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Old Memories, New Friends

Herleshausen to Buttlar 29.6.2010

Written 30.6.2010

Today’s journey started with a border crossing to Lauchroden. I stopped on the bridge, which was destroyed during the Cold War, and has been rebuilt since. Sitting on the railing, I found the right angle and produced a then/now photo, comparing the same spot in the years 1984, 2006, and 2010.

I continued on, and soon spotted Monte Kali on the horizon. The “mountain” is actually a salt-stone dump, but it’s still marked on many maps, and I cycled in its strange shadow for close to fifteen kilometers.

I arrived in Vacha, home of the Hoßfeld House, and the Unity Bridge. The Hoßfeld House lies directly on the border of Thüringia and Hessen, and it was not spared the DDR’s extreme agenda of forced division. On New Year’s Eve of 1951/1952, the door connecting the two states within the house was bricked up, and the owner was not allowed to remove the barrier for 24 years when West Germany officially recognized the East German government.

Directly adjacent to the Hoßfeld House is the Unity Bridge, which also lies on the border. This bridge was used as a fortified barrier during the Cold War. Its eloquent arches were sealed with fences, and an observation remains today on the south end. Here, I attempted to find the vantage point Brian Rose photographed in 1985. Today, a thick line of trees runs alongside the bridge, blocking the view. Here is the scene as it appears in 2010.

I made it to Geisa, an unremarkable town, aside from its proximity to Point Alpha. Here, I had a terrible time finding a room, and eventually biked 4k back to the town of Buttlar, where I had much better luck and found a lovely hotel. I happened to arrive at the same time as a guy from Texas, who I think was the first American I’d seen in at least two weeks. After dinner, I returned to the hotel to find the man eating alone at the bar, so I asked him what brought him to Germany. As it turns out, Ken had been a civil engineer at Point Alpha for several years, first in 1969-1972 and also from 1977-1980, and had returned to see the region today. He was part of the 11th Calvary that maintained watch over the Fulda Gap for the majority of the Cold War, and despite his official role as an engineer, he told me that he frequently found himself in the American watchtower, staring down the DDR watchtower not more than 500 yards away. Life on the border was never dull, he said, but the most exciting times came during escape attempts by DDR refugees. He had seen five or six successful attempts in his time, and a few that ended badly. He also observed that the Germany he had known when he served is now totally changed. The town of Rasdorf, west of Point Alpha was a backward village during the Cold War, and also suffered from its proximity to the border, even though it was on the western side. Today, it is modern and busy and Ken commented that he probably saw more cars just driving between Rasdorf and Geisa (5k) than he’d seen there during both tours.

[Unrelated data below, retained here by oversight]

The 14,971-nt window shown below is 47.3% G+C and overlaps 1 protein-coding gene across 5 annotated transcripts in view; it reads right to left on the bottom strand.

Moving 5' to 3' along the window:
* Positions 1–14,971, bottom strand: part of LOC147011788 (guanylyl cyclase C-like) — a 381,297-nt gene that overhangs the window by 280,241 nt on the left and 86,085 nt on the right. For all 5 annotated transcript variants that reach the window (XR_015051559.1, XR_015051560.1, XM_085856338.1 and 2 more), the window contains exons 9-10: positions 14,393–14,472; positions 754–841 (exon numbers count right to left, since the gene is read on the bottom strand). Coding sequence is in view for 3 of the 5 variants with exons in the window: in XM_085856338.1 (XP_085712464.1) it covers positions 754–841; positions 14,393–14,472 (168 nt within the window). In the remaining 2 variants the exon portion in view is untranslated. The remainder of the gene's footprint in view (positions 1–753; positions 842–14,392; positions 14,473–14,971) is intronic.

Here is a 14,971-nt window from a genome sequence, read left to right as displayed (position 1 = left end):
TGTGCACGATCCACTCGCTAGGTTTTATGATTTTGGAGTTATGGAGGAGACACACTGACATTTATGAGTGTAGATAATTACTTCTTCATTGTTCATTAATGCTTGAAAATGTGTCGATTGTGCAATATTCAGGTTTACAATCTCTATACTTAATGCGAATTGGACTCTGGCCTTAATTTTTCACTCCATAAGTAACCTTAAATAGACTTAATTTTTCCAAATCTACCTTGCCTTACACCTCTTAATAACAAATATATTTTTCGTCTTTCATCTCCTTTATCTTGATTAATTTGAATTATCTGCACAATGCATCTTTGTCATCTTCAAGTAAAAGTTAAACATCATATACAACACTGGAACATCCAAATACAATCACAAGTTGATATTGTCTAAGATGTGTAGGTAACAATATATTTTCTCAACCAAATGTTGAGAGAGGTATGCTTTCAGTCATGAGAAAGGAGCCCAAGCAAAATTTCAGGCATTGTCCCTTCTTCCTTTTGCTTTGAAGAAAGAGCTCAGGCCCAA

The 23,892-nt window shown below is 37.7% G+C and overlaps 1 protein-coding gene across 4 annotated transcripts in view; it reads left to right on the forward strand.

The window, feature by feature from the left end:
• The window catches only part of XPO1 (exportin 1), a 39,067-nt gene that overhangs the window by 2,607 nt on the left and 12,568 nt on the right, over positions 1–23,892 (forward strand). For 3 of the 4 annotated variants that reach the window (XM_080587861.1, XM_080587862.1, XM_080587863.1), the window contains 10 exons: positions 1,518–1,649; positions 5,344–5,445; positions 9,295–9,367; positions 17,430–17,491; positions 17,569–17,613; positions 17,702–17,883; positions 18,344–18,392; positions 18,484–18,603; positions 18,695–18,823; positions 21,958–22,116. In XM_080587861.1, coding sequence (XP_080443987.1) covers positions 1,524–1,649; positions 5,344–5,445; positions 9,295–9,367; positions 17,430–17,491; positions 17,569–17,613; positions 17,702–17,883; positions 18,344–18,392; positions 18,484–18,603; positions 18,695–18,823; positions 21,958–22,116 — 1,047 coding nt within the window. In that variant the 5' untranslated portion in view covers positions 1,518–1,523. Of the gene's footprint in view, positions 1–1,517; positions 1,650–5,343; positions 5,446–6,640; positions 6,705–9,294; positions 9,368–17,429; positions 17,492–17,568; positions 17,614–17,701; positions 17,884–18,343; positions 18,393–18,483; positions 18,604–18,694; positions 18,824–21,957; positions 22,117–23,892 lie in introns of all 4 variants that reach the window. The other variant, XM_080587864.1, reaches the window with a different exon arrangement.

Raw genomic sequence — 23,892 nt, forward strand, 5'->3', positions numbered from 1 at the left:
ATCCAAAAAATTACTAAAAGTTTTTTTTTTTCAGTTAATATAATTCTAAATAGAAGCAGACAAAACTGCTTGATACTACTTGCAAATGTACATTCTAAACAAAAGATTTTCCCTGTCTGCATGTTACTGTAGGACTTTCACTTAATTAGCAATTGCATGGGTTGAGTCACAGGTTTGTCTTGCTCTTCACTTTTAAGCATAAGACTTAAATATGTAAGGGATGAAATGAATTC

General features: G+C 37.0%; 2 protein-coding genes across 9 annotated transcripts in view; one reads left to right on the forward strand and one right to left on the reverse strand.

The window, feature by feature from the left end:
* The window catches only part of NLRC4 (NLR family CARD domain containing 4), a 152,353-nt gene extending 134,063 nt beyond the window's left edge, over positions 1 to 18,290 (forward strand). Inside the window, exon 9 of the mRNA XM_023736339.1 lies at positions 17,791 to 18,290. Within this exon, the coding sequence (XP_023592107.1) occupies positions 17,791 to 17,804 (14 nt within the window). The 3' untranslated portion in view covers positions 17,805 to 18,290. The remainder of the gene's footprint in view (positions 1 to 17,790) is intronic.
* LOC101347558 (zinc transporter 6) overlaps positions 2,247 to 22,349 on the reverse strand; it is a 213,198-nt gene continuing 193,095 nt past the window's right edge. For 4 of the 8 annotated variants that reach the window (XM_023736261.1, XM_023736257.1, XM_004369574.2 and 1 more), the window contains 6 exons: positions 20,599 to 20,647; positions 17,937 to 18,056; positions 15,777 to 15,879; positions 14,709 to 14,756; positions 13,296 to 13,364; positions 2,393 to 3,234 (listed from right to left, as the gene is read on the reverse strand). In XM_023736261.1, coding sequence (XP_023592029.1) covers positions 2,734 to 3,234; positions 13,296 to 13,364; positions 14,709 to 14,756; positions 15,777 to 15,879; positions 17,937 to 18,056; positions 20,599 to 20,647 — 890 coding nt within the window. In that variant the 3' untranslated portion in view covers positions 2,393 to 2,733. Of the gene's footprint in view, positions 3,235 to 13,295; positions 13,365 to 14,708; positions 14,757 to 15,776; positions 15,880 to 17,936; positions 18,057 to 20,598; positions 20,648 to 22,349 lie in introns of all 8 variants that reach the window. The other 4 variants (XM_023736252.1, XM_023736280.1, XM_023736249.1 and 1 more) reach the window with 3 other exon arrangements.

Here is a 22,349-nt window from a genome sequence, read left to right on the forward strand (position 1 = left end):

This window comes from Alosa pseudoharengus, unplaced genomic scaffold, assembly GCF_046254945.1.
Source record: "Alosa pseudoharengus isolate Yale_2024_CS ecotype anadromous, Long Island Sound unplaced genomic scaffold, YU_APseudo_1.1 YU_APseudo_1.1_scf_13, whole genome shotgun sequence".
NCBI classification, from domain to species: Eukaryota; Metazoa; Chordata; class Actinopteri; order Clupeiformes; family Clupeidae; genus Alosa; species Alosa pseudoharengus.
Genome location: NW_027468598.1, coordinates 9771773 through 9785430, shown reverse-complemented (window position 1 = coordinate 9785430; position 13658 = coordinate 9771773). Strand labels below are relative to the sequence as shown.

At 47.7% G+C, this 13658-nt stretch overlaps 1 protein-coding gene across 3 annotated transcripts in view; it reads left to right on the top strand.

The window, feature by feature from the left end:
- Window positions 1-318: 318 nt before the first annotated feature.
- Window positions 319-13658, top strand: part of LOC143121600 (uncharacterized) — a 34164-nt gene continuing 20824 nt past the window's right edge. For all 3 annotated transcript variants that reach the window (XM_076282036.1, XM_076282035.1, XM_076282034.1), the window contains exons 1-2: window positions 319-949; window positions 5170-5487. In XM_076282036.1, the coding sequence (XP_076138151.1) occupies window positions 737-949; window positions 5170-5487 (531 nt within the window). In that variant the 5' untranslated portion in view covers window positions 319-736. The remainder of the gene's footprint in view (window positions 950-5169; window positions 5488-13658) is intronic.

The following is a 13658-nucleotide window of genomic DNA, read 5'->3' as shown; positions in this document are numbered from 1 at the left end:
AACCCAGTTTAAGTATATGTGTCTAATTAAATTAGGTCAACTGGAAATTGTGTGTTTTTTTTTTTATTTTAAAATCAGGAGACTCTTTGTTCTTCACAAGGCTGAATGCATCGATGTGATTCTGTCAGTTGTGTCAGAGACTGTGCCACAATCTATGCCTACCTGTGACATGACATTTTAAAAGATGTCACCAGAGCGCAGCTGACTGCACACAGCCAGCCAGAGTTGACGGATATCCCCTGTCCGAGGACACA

We had a fascinating conversation for the better part of the evening, and were occasionally joined by Christian, the inn owner and bartender, who commented on continued differences between East and West Germany. He mostly complained of a sense of laziness in the former East, using my earlier experience of finding randomly closed Gasthouses as an example. Admittedly, this is something I have noticed in this region: restaurants, hotels, and other establishments with posted hours claim to be open, but no one is around, the doors are locked, and phone calls are fruitless. Highly inconvenient for a traveler, but is this really something that can be explained by the border? Christian’s thoughts also contradict those of the Lübeck landlady, who claimed to always find girls from the east to be harder working and more reliable. Either way, it would seem that there are stereotypes abound, and a sense of awareness as to whether someone is from Eastern or Western Germany. Christian and Ken were both wonderful to talk with, and seemed like all-around good guys. We parted ways in the morning, wishing each other well.

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